This page is dedicated to all Native Adoptees of the First Nations.

  Our journeys took differing directions, but our destinations are similar.  The way back to the Red Road was lost for many, found by some and still beckons to others.

May all your journeys be safe.   May you find peace in your exploration.

 May you walk prouder each and every day.

 

 


 

 

 

 

 

Adopted individuals carry sentiments which only another adoptee could appreciate.  Regardless of how much love and attention which these people may or may not have experienced in their childhood, questions remain.

Fundamental knowledge is withheld for a variety of reasons; some valid and some unjustified.  The attitudes toward the rights of these adopted people are changing and more information is being released upon request. 

Still, many searching adoptees are strongly criticized for their desire to answer basic questions.  "A slap in the face of people who raised you".  "Ingrate".  "Selfish".

Totally inappropriate responses to a very natural curiosity.  These attitudes completely ignore and disregard any quest for self-esteem and -identity.  These remarks are callous, rude and are based more on selfish observations than any sort of personal fact.

Denying an individual the most basic right to determine "Who am I" is barbaric and unconscionable... regardless of the circumstances surrounding their birth.  Bringing a life into the world carries responsibilities which aren't simply ended upon surrendering the child.... willingly or not.

People shouldn't be forced to carry the stigma of being a 'mistake' throughout their lives...  every child born has an inherent right to be wanted as well as an answer as to why they weren't.  A guilt trip is not the intention; finding closure and peace of mind is.

Not all adoptees are interested in the details surrounding their birth and that's very much a personal decision I can respect.  Confronting a past is not always easy or comfortable but when 'memories' are given more respect than an individual, the sanctity of life is diminished greatly.

Ultimately after all the suggestions, recommendations and warnings are shoved to the side, it's up to the adoptee to answer the question, "Why am I doing this?"


            A Poem from a Friend           


  ' Spiritual Messenger ' -  M. Noel  ( AllPosters.com )

The stories vary greatly.  Some First Nations adoptees were raised in loving nurturing families; others were shuttled between homes much as a used piece of furniture... and were treated with the same regard.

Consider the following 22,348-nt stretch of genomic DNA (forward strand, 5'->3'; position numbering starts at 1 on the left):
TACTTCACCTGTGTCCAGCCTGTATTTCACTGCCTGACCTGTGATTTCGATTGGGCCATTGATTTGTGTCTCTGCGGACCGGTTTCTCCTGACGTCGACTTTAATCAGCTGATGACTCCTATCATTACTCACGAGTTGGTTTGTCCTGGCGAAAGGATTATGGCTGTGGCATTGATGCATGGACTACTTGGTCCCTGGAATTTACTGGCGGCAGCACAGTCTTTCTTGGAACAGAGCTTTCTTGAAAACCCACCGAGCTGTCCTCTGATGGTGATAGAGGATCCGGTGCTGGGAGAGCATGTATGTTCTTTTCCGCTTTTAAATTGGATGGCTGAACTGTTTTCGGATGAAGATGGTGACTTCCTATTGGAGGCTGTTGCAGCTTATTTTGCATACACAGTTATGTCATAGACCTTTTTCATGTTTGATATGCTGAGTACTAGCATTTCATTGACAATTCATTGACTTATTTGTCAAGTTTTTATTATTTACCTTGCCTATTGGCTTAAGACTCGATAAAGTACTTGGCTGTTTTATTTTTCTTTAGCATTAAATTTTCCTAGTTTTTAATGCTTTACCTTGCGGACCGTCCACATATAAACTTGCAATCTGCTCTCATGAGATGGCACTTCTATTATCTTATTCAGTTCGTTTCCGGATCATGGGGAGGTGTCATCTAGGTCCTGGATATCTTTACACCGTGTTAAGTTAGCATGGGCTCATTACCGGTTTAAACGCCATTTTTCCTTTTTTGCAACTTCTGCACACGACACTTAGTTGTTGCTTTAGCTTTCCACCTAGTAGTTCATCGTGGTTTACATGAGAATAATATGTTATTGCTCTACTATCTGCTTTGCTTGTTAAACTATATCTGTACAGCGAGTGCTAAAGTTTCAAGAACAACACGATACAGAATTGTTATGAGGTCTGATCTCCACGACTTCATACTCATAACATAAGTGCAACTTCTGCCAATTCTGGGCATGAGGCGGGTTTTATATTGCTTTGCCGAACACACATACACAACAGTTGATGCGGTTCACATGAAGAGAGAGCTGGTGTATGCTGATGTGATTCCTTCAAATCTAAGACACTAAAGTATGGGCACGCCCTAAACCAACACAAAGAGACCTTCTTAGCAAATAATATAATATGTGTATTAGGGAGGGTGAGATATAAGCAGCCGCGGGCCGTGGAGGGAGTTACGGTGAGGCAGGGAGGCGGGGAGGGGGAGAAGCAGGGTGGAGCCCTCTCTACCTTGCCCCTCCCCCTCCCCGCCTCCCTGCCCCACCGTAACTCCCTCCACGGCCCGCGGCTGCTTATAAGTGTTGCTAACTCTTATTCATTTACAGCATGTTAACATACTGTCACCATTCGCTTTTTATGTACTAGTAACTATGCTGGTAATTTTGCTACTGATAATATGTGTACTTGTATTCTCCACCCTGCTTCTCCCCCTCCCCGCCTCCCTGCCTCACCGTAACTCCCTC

Yet among the stories is a consistent common thread.  A need to go somewhere... some restless urging to... return somewhere.   Not necessarily to a place, per se... but to a state of being.

(Drop that one on a non-Native guidance counsellor and watch how fast a psychologist is called.  Now even more self-defeating labels are attached.)

"Even you own mother didn't want you."  "We should have left you where we found you."  "I gave you up for a reason and you're not to come around here anymore."

Words that club, tear at the spirit and would shred any semblance of self-esteem from even the most hardened of individuals.

Fear, rejection and alienation are the most often heard descriptions of emotions from Native Adoptees.  The superficial urging to 'be more like us' while ignoring or ridiculing the very essence of what it means to be Aboriginal.  An emptiness and solitude  from being surrounded by non-Native people and personas who don't have a clue what  'an Aboriginal view of the world' either means or is like.


     'Keeper 'N Me'  - by Richard Wagamese - Highly Recommended!   


Yet the indefatigable spirit of that special need to return is never silenced... merely buried under more layers and façades crafted as defences until it can no longer be hidden by self-inflicted or external abuse. Then it leaps prominently to the surface...

...determined, defiant and unwavering. 

The rebirth of the Native.

The Return of the Native.

My search ended with tremendous joy and satisfaction for everybody involved.  Not every search ends as happily and that was a very real possibility I was prepared to accept.

Rejection... or even worse, indifference... is the unfortunate result for many.  

Their courage and efforts are not in vain; the search itself is a self-affirming process.

And self-affirmation is a very human need which exists in us all.


The following links are from the perspective of the adoptee;  thoughts, anxieties, adoptee rights... and reason to hope. 

There are more than enough resources available for adoptive parents.

·Adoption Rights, Advocacy and Support·

 

· Personal Sites ·

 

  Connecting With All My Relations Six Nations Adoptees
Advocacy for Native Adoptees The Native Adoptee
Stolen Generations  
Voices From The Borderlands - TransRacial Adoptees Snoopy Dude
  Lori Pringle's Adoption Page
Cross Cultural Families of Native Children NOANASA
Federation of Aboriginal Foster Parents SkyAtDawn's Adoption Links
CANADopt Homepage Butterbox Babies

Bastard Nation - Canada

Natalie's Page
Bastard Nation Michelle's Adoption and Me
The Adoption Ring ABORN's Gen Goad's page
Adoption Triad Outreach Congratulations, Sean and Marilyn !!
World's Largest Adoptee Related Link Page Who Are You? Ray Butler's Adoptee Profile & Resources
Owen's Quick-Link Adoptee Resources Fay Rath's Adoption Roots and Rights
ABORN  
Adoptees' Caucus for Truth (ACT)  
AbolishAdoption.com  
The Center for Adoptee Rights  
Adoptee Birthfamilies Connections  
  ' Gatekeeper '  -  David Atkins  ( AllPosters.com )      Artist : Joe Greene  ( Quest Gallery, Banff AB website )          ' All My Relations '  -  Kevin Pee-ace , YellowQuill First Nation  SK